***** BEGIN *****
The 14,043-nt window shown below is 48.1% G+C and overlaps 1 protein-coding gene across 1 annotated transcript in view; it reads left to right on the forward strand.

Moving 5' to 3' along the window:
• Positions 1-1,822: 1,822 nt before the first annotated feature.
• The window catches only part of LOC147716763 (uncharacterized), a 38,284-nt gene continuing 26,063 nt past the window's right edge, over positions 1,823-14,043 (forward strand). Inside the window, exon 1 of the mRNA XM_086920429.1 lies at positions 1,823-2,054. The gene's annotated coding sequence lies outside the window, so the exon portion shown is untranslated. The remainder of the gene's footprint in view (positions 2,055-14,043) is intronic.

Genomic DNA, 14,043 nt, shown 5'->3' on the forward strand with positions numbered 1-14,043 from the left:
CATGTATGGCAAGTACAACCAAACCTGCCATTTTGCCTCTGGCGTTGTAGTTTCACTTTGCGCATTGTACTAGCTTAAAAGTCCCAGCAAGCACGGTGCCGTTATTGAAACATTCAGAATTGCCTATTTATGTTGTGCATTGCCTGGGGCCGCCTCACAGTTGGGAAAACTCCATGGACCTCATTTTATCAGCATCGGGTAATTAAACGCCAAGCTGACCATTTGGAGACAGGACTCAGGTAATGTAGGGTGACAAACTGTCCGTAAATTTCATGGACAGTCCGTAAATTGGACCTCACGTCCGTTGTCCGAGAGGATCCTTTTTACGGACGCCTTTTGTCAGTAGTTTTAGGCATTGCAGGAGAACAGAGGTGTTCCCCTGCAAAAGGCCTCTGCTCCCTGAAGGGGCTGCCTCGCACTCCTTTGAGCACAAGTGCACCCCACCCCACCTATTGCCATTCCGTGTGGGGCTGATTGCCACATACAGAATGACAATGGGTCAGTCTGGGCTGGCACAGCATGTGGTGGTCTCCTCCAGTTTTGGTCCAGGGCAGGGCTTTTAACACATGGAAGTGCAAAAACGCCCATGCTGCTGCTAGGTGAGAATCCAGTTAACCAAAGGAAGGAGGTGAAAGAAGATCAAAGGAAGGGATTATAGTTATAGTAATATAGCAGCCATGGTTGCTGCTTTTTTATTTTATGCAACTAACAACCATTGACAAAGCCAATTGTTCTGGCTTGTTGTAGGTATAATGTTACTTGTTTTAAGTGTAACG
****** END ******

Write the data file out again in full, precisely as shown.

The 14,043-nt window shown below is 48.1% G+C and overlaps 1 protein-coding gene across 1 annotated transcript in view; it reads left to right on the forward strand.

Moving 5' to 3' along the window:
• Positions 1-1,822: 1,822 nt before the first annotated feature.
• The window catches only part of LOC147716763 (uncharacterized), a 38,284-nt gene continuing 26,063 nt past the window's right edge, over positions 1,823-14,043 (forward strand). Inside the window, exon 1 of the mRNA XM_086920429.1 lies at positions 1,823-2,054. The gene's annotated coding sequence lies outside the window, so the exon portion shown is untranslated. The remainder of the gene's footprint in view (positions 2,055-14,043) is intronic.

Genomic DNA, 14,043 nt, shown 5'->3' on the forward strand with positions numbered 1-14,043 from the left:
CATGTATGGCAAGTACAACCAAACCTGCCATTTTGCCTCTGGCGTTGTAGTTTCACTTTGCGCATTGTACTAGCTTAAAAGTCCCAGCAAGCACGGTGCCGTTATTGAAACATTCAGAATTGCCTATTTATGTTGTGCATTGCCTGGGGCCGCCTCACAGTTGGGAAAACTCCATGGACCTCATTTTATCAGCATCGGGTAATTAAACGCCAAGCTGACCATTTGGAGACAGGACTCAGGTAATGTAGGGTGACAAACTGTCCGTAAATTTCATGGACAGTCCGTAAATTGGACCTCACGTCCGTTGTCCGAGAGGATCCTTTTTACGGACGCCTTTTGTCAGTAGTTTTAGGCATTGCAGGAGAACAGAGGTGTTCCCCTGCAAAAGGCCTCTGCTCCCTGAAGGGGCTGCCTCGCACTCCTTTGAGCACAAGTGCACCCCACCCCACCTATTGCCATTCCGTGTGGGGCTGATTGCCACATACAGAATGACAATGGGTCAGTCTGGGCTGGCACAGCATGTGGTGGTCTCCTCCAGTTTTGGTCCAGGGCAGGGCTTTTAACACATGGAAGTGCAAAAACGCCCATGCTGCTGCTAGGTGAGAATCCAGTTAACCAAAGGAAGGAGGTGAAAGAAGATCAAAGGAAGGGATTATAGTTATAGTAATATAGCAGCCATGGTTGCTGCTTTTTTATTTTATGCAACTAACAACCATTGACAAAGCCAATTGTTCTGGCTTGTTGTAGGTATAATGTTACTTGTTTTAAGTGTAACG